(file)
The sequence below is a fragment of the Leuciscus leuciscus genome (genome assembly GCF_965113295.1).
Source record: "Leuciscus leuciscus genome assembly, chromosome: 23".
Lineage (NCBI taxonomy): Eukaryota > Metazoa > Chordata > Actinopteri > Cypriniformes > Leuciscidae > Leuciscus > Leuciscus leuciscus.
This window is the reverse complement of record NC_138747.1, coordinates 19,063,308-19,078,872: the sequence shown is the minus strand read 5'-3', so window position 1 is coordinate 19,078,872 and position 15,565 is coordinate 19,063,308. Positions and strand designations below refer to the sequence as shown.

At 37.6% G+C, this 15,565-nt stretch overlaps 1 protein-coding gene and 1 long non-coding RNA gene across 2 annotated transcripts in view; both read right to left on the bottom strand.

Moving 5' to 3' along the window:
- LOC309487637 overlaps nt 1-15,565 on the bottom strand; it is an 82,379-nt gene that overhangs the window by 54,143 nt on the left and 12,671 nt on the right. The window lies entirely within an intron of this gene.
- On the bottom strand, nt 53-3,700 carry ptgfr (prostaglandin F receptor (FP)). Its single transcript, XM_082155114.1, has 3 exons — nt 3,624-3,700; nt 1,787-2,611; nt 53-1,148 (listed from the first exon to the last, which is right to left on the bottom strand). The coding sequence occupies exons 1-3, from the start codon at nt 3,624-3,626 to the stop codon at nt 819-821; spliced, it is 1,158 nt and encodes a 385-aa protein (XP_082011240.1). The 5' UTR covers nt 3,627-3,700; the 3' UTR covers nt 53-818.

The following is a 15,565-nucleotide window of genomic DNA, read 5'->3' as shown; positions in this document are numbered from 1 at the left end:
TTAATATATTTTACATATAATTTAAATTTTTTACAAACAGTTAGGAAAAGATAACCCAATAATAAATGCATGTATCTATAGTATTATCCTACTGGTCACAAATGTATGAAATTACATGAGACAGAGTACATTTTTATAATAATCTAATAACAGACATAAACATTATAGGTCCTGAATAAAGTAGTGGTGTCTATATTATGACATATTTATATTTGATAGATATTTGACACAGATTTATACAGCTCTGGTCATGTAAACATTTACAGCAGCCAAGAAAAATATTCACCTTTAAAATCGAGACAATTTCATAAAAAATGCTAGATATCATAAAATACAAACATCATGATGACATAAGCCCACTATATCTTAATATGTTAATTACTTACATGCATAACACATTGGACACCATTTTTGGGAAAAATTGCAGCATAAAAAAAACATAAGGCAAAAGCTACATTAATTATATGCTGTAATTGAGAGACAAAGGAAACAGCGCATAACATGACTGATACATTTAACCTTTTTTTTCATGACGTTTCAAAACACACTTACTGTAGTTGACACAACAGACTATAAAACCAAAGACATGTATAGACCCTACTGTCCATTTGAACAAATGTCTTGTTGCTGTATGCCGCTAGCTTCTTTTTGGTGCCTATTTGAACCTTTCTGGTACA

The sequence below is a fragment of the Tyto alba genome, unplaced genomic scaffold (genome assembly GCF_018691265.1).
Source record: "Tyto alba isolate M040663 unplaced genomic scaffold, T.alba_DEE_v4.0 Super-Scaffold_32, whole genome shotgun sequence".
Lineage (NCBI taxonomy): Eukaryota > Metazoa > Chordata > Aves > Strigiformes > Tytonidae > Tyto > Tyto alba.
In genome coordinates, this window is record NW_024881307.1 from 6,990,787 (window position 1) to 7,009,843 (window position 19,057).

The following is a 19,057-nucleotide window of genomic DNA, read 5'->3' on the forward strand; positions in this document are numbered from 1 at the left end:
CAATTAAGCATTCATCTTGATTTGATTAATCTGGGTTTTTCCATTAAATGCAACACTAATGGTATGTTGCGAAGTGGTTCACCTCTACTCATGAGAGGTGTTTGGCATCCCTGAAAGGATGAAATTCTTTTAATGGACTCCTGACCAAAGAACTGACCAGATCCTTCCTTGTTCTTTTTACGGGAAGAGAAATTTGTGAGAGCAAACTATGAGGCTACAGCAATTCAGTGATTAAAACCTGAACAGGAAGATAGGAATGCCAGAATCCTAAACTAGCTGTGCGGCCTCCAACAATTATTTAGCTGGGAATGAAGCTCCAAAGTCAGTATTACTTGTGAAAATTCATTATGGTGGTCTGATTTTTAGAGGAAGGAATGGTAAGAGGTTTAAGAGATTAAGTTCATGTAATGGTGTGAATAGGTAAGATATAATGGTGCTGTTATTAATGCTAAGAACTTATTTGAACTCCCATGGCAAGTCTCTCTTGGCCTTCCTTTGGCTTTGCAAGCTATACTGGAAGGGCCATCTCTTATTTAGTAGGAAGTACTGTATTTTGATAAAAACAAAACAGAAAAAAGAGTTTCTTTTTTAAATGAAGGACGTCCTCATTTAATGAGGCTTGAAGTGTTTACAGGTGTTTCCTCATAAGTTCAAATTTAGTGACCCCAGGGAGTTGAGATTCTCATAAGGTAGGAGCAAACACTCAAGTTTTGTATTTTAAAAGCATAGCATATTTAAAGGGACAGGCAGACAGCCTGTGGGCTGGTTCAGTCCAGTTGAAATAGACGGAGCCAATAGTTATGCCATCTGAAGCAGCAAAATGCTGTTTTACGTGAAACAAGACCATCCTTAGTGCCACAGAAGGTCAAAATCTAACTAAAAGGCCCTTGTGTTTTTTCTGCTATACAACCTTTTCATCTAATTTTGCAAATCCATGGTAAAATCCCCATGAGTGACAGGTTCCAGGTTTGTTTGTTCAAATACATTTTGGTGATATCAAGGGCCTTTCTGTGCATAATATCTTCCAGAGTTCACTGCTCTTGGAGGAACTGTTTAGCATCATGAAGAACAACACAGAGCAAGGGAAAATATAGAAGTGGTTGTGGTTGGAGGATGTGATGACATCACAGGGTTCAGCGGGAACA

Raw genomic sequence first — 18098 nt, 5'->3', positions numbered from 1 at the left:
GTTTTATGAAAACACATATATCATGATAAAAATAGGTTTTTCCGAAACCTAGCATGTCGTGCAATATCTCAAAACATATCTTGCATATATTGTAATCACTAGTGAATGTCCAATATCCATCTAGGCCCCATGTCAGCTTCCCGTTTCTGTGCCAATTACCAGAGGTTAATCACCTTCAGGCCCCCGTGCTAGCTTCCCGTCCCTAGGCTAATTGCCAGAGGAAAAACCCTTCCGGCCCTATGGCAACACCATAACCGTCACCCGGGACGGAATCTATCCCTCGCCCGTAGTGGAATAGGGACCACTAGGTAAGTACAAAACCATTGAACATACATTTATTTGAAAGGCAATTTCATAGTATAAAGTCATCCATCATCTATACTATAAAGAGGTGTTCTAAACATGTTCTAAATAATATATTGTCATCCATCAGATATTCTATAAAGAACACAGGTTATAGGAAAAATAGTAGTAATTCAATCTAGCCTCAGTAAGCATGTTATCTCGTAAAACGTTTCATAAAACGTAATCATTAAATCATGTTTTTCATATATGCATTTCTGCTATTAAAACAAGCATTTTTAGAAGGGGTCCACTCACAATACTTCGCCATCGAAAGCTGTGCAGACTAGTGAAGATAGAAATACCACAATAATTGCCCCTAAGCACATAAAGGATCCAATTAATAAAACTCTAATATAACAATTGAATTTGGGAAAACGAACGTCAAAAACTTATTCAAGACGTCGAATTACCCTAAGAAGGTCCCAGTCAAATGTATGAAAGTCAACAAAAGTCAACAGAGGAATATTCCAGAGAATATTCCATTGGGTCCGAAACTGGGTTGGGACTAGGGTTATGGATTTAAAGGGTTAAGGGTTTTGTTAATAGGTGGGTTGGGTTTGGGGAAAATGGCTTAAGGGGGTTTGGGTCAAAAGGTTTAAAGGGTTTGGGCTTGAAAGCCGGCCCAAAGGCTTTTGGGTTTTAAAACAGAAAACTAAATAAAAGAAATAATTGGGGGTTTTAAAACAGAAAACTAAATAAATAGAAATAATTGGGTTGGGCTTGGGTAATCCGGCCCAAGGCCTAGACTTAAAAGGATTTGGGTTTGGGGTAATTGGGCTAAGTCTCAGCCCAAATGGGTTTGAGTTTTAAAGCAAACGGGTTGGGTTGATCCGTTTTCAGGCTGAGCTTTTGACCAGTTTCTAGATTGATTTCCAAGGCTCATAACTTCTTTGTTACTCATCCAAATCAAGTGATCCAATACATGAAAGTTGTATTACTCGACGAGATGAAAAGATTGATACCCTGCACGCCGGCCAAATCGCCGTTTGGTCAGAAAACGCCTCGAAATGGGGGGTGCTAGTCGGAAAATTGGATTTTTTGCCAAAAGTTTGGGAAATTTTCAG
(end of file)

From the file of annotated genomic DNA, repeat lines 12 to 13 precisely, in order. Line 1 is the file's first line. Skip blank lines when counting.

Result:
Source record: "Tyto alba isolate M040663 unplaced genomic scaffold, T.alba_DEE_v4.0 Super-Scaffold_32, whole genome shotgun sequence".
Lineage (NCBI taxonomy): Eukaryota > Metazoa > Chordata > Aves > Strigiformes > Tytonidae > Tyto > Tyto alba.